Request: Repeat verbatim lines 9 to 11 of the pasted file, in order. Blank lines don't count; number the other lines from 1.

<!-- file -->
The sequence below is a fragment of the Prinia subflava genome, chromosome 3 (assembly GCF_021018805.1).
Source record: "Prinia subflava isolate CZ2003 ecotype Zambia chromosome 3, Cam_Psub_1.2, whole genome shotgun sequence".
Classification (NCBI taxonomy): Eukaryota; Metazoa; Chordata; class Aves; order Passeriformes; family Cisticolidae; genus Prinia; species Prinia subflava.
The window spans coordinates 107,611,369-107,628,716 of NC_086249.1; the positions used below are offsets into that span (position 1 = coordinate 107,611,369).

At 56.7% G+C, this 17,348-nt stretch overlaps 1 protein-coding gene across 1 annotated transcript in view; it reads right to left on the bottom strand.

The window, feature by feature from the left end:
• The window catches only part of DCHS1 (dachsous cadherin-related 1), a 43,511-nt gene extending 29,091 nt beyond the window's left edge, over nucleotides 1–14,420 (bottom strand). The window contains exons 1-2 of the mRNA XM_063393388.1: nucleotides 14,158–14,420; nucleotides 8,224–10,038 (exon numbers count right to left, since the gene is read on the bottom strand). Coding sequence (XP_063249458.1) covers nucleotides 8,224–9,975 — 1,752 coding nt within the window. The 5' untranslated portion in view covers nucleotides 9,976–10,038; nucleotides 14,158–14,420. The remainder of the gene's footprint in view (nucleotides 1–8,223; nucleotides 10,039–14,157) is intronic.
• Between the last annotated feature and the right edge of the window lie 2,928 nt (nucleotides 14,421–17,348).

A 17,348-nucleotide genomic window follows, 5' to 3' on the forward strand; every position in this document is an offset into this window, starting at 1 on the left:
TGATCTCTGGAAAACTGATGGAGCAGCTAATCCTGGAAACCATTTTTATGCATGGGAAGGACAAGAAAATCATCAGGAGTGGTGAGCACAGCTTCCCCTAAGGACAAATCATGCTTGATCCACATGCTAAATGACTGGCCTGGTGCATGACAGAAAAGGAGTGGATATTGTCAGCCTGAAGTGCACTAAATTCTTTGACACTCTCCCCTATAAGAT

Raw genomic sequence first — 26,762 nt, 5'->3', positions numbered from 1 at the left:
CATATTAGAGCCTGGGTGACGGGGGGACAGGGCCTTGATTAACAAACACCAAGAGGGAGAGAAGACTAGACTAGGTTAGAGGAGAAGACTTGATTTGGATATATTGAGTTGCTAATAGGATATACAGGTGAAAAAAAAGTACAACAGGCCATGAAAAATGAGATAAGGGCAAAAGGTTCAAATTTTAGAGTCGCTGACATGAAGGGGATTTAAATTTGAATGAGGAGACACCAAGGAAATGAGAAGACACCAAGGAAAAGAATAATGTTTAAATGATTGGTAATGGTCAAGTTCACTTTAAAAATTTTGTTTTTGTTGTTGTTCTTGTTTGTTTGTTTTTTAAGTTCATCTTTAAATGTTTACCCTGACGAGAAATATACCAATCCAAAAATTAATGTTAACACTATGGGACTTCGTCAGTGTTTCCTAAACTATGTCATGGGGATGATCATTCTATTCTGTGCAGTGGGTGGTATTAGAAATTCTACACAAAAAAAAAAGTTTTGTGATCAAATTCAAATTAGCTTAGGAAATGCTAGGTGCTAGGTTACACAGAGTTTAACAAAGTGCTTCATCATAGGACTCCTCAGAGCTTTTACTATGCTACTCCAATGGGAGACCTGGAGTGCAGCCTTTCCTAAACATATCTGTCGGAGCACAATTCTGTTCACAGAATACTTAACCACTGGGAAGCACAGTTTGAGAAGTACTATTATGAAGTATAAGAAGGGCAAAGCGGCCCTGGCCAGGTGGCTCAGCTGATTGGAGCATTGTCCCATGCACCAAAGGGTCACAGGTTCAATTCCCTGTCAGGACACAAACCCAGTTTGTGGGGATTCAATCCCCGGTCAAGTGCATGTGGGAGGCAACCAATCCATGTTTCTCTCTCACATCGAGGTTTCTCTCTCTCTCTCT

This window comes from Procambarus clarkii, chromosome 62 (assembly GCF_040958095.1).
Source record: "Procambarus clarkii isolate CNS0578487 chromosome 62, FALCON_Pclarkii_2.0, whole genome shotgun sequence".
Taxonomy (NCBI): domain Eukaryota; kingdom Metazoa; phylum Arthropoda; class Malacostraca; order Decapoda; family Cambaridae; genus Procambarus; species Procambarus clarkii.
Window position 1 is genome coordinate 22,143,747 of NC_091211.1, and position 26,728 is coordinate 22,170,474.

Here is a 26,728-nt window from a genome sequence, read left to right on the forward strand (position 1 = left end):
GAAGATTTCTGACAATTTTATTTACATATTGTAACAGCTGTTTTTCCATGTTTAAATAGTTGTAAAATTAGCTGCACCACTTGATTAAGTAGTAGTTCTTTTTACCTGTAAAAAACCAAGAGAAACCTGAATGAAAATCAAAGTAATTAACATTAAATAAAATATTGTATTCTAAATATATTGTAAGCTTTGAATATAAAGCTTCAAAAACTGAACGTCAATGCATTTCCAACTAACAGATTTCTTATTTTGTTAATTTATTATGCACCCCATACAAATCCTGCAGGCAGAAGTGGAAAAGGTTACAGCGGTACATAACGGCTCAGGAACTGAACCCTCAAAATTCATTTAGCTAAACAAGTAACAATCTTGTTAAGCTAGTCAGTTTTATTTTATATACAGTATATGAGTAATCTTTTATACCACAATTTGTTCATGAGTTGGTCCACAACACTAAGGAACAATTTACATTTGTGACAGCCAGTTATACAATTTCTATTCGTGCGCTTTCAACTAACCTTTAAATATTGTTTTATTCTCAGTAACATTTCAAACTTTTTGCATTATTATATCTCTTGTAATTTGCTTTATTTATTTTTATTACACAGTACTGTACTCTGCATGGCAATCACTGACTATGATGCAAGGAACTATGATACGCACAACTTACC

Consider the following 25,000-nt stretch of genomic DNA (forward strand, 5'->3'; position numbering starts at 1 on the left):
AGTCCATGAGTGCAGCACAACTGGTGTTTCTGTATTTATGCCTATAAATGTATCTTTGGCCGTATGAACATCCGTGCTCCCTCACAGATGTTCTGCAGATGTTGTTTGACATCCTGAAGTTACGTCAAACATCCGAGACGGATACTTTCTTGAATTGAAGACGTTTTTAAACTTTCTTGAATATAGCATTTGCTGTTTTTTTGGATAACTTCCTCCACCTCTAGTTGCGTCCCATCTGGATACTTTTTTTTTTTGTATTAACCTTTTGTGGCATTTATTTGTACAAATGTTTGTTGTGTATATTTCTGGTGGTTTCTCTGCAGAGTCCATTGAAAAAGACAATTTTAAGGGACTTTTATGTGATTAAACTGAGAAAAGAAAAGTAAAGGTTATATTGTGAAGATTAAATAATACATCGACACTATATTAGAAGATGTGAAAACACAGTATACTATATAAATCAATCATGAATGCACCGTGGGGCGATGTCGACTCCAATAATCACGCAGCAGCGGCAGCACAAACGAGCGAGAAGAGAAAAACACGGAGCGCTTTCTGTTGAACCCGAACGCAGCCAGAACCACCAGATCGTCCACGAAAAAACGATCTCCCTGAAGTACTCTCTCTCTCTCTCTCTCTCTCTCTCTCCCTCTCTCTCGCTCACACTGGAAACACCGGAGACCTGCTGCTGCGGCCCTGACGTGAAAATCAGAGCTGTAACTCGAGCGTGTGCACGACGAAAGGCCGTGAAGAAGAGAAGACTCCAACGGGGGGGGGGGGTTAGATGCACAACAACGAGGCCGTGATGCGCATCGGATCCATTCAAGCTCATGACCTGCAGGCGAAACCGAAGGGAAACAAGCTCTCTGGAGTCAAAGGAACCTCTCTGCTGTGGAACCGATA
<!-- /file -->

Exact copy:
A 17,348-nucleotide genomic window follows, 5' to 3' on the forward strand; every position in this document is an offset into this window, starting at 1 on the left:
TGATCTCTGGAAAACTGATGGAGCAGCTAATCCTGGAAACCATTTTTATGCATGGGAAGGACAAGAAAATCATCAGGAGTGGTGAGCACAGCTTCCCCTAAGGACAAATCATGCTTGATCCACATGCTAAATGACTGGCCTGGTGCATGACAGAAAAGGAGTGGATATTGTCAGCCTGAAGTGCACTAAATTCTTTGACACTCTCCCCTATAAGAT

Raw genomic sequence first — 26,762 nt, 5'->3', positions numbered from 1 at the left: